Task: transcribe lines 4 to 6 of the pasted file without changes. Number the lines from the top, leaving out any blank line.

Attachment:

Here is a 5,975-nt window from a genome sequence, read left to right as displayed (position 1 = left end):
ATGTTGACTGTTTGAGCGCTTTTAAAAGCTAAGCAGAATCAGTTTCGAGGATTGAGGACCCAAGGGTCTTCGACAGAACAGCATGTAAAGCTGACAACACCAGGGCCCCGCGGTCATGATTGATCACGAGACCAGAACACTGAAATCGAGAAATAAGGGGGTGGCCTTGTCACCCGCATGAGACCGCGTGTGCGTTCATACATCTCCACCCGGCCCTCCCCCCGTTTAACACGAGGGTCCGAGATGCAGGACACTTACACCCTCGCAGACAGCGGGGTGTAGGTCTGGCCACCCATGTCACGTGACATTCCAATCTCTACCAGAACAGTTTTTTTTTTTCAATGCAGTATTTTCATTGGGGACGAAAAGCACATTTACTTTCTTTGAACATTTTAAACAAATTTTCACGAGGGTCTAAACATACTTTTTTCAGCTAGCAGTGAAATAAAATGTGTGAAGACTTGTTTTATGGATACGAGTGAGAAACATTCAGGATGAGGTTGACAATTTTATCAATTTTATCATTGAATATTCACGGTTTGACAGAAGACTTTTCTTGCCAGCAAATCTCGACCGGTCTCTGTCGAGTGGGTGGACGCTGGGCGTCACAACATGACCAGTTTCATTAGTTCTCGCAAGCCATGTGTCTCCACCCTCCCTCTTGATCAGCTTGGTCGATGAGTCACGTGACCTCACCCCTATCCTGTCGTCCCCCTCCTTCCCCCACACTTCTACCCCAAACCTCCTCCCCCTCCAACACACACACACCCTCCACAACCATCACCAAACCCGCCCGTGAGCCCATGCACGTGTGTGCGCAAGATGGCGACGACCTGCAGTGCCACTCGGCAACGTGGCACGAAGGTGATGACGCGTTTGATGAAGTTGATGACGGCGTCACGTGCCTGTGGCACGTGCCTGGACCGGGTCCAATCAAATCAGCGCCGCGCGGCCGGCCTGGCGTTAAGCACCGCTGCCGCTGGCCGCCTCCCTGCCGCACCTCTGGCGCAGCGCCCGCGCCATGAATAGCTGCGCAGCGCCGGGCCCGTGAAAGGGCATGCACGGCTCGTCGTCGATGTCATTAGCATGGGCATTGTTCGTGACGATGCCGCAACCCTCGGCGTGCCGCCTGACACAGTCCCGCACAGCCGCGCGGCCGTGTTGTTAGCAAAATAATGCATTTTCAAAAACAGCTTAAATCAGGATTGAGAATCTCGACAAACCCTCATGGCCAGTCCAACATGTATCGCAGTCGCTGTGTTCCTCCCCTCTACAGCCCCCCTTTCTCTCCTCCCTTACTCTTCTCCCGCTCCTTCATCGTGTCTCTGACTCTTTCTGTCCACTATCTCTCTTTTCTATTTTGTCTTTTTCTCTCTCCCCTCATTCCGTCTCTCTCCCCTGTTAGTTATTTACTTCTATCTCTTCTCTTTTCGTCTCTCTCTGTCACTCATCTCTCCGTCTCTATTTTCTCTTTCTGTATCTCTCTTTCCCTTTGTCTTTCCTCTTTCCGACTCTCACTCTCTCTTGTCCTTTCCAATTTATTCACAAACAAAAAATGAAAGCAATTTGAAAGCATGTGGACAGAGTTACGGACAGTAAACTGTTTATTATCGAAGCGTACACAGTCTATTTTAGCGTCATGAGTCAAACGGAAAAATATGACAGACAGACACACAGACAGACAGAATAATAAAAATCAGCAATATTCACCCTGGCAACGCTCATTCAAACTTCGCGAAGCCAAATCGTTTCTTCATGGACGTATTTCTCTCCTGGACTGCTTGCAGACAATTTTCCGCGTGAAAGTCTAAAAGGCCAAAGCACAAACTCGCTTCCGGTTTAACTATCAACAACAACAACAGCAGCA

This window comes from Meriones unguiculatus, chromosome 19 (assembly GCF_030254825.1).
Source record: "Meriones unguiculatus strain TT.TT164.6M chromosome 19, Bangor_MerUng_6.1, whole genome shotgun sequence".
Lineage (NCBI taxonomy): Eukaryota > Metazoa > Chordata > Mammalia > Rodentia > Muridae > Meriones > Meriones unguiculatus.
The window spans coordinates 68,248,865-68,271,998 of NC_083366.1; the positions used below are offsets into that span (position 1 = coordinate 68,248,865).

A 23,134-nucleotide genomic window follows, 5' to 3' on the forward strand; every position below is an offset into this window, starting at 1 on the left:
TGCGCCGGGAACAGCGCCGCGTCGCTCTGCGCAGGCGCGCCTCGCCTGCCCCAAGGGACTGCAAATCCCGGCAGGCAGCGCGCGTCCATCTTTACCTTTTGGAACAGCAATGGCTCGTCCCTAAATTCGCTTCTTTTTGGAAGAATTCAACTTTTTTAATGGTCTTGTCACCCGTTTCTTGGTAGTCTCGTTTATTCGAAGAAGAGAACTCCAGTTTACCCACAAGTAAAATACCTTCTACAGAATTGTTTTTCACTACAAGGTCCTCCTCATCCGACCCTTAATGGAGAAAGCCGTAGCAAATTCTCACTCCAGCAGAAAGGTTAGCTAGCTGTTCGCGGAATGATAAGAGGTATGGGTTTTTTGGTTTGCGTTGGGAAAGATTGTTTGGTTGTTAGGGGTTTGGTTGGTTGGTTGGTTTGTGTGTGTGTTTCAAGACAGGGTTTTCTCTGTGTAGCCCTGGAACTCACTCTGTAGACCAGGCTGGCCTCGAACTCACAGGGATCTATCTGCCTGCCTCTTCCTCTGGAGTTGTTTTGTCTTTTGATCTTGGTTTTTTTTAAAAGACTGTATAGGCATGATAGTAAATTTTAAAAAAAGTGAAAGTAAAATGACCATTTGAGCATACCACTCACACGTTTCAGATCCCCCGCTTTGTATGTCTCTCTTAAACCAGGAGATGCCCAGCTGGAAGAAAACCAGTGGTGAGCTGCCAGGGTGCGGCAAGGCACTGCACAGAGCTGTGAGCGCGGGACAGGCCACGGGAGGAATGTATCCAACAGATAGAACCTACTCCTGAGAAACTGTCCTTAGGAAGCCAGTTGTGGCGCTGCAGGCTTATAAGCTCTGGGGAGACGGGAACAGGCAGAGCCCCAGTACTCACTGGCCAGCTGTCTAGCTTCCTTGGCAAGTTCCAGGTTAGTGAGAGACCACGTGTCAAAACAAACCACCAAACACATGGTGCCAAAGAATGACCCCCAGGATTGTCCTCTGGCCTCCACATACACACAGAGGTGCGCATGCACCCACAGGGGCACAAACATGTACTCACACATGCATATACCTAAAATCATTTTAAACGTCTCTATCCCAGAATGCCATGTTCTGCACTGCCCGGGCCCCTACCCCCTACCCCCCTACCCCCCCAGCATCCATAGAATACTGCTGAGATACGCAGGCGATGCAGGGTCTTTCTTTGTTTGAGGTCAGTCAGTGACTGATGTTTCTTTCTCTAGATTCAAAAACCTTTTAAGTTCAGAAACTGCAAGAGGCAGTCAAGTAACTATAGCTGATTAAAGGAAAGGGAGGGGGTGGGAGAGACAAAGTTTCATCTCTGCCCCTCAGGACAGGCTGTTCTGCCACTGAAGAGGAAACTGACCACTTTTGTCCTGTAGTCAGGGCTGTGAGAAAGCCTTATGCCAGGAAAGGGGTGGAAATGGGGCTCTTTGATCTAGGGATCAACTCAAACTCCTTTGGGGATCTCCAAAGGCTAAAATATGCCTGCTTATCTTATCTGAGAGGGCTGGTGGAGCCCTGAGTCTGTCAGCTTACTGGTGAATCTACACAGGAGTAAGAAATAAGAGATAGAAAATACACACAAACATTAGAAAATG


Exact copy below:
Source record: "Meriones unguiculatus strain TT.TT164.6M chromosome 19, Bangor_MerUng_6.1, whole genome shotgun sequence".
Lineage (NCBI taxonomy): Eukaryota > Metazoa > Chordata > Mammalia > Rodentia > Muridae > Meriones > Meriones unguiculatus.
The window spans coordinates 68,248,865-68,271,998 of NC_083366.1; the positions used below are offsets into that span (position 1 = coordinate 68,248,865).